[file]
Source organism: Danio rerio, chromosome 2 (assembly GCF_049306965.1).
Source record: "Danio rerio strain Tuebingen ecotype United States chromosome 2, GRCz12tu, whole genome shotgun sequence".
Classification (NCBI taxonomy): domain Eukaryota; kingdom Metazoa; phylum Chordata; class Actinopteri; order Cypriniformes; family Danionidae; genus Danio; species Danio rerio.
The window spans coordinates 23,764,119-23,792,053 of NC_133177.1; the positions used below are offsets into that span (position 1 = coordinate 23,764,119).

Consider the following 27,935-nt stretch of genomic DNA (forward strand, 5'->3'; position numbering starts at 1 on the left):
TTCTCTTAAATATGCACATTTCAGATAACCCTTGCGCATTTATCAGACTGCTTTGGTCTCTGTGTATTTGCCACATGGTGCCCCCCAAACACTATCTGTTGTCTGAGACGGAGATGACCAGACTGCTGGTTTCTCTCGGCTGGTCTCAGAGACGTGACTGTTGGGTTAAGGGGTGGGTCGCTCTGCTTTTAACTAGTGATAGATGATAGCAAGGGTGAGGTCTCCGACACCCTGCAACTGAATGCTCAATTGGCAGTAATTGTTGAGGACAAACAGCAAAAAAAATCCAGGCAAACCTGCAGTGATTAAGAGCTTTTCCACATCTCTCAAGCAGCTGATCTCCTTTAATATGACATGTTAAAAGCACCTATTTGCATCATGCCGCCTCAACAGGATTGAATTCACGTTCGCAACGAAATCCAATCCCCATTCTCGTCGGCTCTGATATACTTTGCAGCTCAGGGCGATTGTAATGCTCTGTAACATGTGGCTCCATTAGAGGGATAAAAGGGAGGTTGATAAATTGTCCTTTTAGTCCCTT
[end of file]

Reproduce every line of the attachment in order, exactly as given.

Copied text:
Source organism: Danio rerio, chromosome 2 (assembly GCF_049306965.1).
Source record: "Danio rerio strain Tuebingen ecotype United States chromosome 2, GRCz12tu, whole genome shotgun sequence".
Classification (NCBI taxonomy): domain Eukaryota; kingdom Metazoa; phylum Chordata; class Actinopteri; order Cypriniformes; family Danionidae; genus Danio; species Danio rerio.
The window spans coordinates 23,764,119-23,792,053 of NC_133177.1; the positions used below are offsets into that span (position 1 = coordinate 23,764,119).

Consider the following 27,935-nt stretch of genomic DNA (forward strand, 5'->3'; position numbering starts at 1 on the left):
TTCTCTTAAATATGCACATTTCAGATAACCCTTGCGCATTTATCAGACTGCTTTGGTCTCTGTGTATTTGCCACATGGTGCCCCCCAAACACTATCTGTTGTCTGAGACGGAGATGACCAGACTGCTGGTTTCTCTCGGCTGGTCTCAGAGACGTGACTGTTGGGTTAAGGGGTGGGTCGCTCTGCTTTTAACTAGTGATAGATGATAGCAAGGGTGAGGTCTCCGACACCCTGCAACTGAATGCTCAATTGGCAGTAATTGTTGAGGACAAACAGCAAAAAAAATCCAGGCAAACCTGCAGTGATTAAGAGCTTTTCCACATCTCTCAAGCAGCTGATCTCCTTTAATATGACATGTTAAAAGCACCTATTTGCATCATGCCGCCTCAACAGGATTGAATTCACGTTCGCAACGAAATCCAATCCCCATTCTCGTCGGCTCTGATATACTTTGCAGCTCAGGGCGATTGTAATGCTCTGTAACATGTGGCTCCATTAGAGGGATAAAAGGGAGGTTGATAAATTGTCCTTTTAGTCCCTT